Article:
• ADRIENNE WHEELER

LOUISIANA APPLESEED RELEASES REPORT REGARDING DEBT IN LOUISIANA'S LOW-INCOME COMMUNITIES

Updated: Jul 18, 2019

FOR IMMEDIATE RELEASE

CONTACT: Adrienne Wheeler 504-561-7312; awheeler@louisianaappleseed.org


June 28, 2019, New Orleans, LA – Louisiana Appleseed releases its findings on financial stability in low-income and communities of color in its report A Vicious Cycle: How Predatory Lending and Court Fines & Fees Continue to Trap Communities of Color in Debt. The nonprofit worked in coordination with Voice of the Experienced, Louisiana Language Access Coalition, and volunteer attorneys from Polsinelli to research, collect, and analyze data regarding barriers to financial stability in low-income and communities of color within Louisiana. Louisiana Appleseed and project partners focused on two areas contributing to the racial wealth gap: (1) the use of high-cost financial products by low-income communities of color in Louisiana; and (2) the harmful debt incurred by low-income communities of color due to court fines and fees.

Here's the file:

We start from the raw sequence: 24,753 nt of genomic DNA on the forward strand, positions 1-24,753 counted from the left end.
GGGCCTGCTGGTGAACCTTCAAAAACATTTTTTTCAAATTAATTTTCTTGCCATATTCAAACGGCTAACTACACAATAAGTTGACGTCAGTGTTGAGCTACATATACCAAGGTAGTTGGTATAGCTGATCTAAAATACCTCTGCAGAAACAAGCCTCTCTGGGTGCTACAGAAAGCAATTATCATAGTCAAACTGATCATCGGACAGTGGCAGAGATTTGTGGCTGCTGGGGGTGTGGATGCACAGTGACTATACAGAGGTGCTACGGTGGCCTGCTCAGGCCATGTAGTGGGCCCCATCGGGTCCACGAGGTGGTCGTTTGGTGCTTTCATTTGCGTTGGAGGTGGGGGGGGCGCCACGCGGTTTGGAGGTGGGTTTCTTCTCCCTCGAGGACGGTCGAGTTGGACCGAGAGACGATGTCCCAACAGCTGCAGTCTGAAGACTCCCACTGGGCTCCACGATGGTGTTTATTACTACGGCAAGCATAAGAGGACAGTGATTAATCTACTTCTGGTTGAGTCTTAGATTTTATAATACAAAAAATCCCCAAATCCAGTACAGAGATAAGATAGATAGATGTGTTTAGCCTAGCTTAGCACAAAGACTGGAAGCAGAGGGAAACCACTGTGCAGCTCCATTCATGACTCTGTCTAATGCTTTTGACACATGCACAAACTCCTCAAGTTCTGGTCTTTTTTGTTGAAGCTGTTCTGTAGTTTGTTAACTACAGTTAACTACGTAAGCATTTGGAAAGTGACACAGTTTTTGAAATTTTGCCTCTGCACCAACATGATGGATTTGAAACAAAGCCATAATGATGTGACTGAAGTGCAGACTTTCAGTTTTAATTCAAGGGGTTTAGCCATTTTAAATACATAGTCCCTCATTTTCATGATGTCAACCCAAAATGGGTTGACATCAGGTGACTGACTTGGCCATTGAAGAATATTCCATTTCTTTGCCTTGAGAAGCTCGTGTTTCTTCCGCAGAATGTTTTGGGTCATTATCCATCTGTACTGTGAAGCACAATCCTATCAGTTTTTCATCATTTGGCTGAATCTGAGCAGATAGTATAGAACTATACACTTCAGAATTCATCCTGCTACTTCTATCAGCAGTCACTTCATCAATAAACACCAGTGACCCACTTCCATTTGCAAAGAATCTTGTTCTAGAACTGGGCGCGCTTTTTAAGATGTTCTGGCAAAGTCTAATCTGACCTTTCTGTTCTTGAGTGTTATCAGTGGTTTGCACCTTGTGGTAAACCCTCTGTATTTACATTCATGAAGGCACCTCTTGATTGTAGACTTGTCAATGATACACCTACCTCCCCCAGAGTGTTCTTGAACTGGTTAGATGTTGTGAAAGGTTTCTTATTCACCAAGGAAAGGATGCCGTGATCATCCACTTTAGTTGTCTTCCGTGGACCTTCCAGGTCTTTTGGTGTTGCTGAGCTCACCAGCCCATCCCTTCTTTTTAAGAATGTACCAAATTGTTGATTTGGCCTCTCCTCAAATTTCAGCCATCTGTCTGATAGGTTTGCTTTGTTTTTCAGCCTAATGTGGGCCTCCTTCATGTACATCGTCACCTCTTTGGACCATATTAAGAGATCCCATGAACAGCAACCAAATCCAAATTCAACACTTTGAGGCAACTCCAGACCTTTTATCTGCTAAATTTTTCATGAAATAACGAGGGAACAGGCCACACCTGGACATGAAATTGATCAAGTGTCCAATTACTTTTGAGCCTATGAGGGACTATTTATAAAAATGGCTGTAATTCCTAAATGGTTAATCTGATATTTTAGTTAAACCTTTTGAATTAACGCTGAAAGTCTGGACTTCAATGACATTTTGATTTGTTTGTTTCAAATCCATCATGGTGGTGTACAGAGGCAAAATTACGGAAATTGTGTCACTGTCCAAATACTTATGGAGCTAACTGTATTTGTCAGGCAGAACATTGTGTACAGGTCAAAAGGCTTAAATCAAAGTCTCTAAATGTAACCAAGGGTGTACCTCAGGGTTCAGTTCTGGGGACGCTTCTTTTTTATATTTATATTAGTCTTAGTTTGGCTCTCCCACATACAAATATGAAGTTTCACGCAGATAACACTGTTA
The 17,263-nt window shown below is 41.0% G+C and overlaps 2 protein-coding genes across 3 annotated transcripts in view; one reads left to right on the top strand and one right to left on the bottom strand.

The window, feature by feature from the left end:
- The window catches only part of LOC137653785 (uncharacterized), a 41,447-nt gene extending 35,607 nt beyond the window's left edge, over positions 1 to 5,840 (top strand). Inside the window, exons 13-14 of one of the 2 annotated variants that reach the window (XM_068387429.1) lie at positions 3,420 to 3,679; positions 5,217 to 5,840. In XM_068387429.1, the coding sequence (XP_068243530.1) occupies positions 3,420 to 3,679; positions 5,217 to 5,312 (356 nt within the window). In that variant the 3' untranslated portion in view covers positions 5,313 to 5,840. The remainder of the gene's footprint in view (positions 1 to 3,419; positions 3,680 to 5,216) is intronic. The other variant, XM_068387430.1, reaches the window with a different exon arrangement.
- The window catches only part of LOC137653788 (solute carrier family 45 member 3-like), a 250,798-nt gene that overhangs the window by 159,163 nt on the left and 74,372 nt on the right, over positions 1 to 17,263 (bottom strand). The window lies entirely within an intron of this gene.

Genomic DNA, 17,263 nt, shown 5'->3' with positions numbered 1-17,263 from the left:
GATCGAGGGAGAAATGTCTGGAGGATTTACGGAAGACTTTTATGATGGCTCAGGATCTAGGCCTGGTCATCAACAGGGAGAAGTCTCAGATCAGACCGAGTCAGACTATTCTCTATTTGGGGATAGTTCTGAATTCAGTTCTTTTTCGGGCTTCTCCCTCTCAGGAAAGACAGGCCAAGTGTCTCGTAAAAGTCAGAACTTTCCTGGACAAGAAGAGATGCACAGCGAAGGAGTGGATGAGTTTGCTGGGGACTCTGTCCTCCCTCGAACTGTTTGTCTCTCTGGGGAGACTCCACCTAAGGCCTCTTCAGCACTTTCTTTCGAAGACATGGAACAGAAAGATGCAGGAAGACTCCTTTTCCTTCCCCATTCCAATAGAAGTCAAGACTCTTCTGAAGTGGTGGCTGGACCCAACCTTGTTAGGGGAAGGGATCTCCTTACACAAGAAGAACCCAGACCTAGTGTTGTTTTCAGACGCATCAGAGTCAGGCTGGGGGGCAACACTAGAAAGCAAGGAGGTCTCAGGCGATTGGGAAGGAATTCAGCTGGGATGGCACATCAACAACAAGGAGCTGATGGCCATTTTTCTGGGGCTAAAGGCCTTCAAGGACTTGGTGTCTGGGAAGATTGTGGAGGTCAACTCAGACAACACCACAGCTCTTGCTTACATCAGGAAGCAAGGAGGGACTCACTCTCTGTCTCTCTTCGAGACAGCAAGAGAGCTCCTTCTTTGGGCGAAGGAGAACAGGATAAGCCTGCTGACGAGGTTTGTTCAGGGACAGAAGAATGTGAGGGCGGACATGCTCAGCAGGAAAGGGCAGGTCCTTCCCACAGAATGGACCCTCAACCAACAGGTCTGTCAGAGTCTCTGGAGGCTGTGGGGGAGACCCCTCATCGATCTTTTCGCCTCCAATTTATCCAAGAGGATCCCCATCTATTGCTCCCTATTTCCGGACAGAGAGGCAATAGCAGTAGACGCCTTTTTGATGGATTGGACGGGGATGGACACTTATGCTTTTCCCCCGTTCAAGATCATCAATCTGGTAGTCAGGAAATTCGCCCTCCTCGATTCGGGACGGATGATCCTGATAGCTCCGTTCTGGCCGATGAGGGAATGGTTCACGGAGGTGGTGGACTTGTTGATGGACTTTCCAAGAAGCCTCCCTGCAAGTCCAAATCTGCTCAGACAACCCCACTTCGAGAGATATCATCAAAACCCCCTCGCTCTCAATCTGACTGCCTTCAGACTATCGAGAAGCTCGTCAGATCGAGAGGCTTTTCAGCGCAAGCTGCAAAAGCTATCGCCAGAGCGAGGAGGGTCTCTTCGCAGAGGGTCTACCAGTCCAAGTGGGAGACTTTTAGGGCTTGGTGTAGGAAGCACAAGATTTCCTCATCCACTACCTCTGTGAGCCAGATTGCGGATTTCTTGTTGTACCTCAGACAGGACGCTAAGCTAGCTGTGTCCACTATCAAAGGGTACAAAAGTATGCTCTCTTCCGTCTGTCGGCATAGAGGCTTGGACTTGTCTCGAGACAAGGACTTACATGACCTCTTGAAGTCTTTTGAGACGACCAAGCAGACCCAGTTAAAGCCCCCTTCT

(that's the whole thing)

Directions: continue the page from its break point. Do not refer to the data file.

“Louisiana’s poverty rate is one of the highest in the country and is growing just as the racial inequality is worsening,” explains Louisiana Appleseed’s Program Director, Stephanie Beaugh. “This report highlights some of the greatest barriers to financial stability: predatory lending and debt caused by court fines and fees.”


A Vicious Cycle provides important information on the factors contributing to the racial inequities that prevent wealth generation in communities of color. Long-term consequences of resorting to high-cost financial products often perpetuates a cycle of crippling debt that